Lucas Willems


A 21 year-old student passionate about maths and programming


Mandelbrot set symmetry


Mandelbrot set is the set of all sequences defined as follow :

$$c \in \mathbb{C} \qquad u_c(n+1) = u_c(n)^2 + c \qquad u_c(0) = 0$$

with a convergent module. This set can be represented as follow with, in black, values of \(c\) for which module converge, and in black, those for which module diverge :

Mandelbrot Set

This representation allows us to see that Mandelbrot set seems to be symmetric about the real axis. But how to prove it ? It is what I'm going to show you.



First, we have to prove that \(u_{\overline c}(n) = \overline{u_c(n)}\). To do it, we are going to use induction with the following statement :

$$\forall n \in \mathbb{N} \quad H_n : u_{\overline c}(n) = \overline{u_c(n)}$$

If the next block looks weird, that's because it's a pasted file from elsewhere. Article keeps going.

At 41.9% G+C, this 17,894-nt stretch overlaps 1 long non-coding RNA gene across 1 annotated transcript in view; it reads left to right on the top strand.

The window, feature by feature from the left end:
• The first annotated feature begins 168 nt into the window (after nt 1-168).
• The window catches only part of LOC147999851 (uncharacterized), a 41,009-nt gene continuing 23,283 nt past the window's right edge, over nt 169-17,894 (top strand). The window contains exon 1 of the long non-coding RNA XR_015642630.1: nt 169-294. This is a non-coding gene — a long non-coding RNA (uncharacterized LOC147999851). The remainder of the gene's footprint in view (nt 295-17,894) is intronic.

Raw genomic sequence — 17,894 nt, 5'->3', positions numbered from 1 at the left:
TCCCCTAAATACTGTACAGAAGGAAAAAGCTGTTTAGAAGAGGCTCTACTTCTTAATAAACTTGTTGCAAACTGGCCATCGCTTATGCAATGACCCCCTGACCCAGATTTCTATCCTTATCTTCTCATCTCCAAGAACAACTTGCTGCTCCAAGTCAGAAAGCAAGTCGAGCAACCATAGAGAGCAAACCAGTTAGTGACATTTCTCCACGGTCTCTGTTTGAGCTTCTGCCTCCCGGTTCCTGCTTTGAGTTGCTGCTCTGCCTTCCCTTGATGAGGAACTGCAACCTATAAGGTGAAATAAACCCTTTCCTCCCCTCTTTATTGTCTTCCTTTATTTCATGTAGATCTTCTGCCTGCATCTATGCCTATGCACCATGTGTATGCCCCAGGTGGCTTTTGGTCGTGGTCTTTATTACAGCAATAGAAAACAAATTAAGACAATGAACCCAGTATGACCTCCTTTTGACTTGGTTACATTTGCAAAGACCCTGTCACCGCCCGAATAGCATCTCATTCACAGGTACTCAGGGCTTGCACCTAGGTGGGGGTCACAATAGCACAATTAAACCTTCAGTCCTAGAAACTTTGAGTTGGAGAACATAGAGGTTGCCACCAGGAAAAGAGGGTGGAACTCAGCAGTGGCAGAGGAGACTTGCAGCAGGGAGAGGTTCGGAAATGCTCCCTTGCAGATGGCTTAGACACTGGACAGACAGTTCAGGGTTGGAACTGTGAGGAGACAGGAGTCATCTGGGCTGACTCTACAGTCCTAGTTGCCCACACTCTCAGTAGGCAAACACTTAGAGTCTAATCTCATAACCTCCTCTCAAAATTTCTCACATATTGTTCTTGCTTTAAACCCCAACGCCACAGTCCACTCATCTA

that leads us to the following reasoning :

Bases :
For \(n = 0\), \(u_{\overline c}(0) = 0 = \overline{u_c(0)}\). So, \(H_0\) holds.

Induction steps :
For \(n+1\) :

$$u_{\overline c}(n+1) = u_{\overline c}(n)^2 + \overline c$$And, as we assume \(H_m\) holds :

$$u_{\overline c}(n+1) = \overline{u_c(n)}^2 + \overline c = \overline{u_c(n)^2} + \overline c = \overline{u_c(n)^2 + c} = \overline{u_c(n+1)}$$

Consequently, \(H_n \Rightarrow H_{n+1}\).

Conclusion :
\(H_n\) holds \(\forall n \in \mathbb{N}\).

Now, we can easily prove what is interesting us. We just have to notice that \(|a| = |\overline a|\) and so \(|\overline{u_c(n)}| = |u_c(n)| = |u_{\overline c}(n)|\), that allows us to write :

$$\lim_{n \to +\infty} |u_c(n)| = \lim_{n \to +\infty} |u_{\overline c}(n)|$$

In other words, we have just proved that the convergence of the module of the sequence with \(c\) is the same than with \(\overline c\), where \(c\) and \(\overline c\) are 2 complex numbers symmetric about the real axis, what proves the symmetry.


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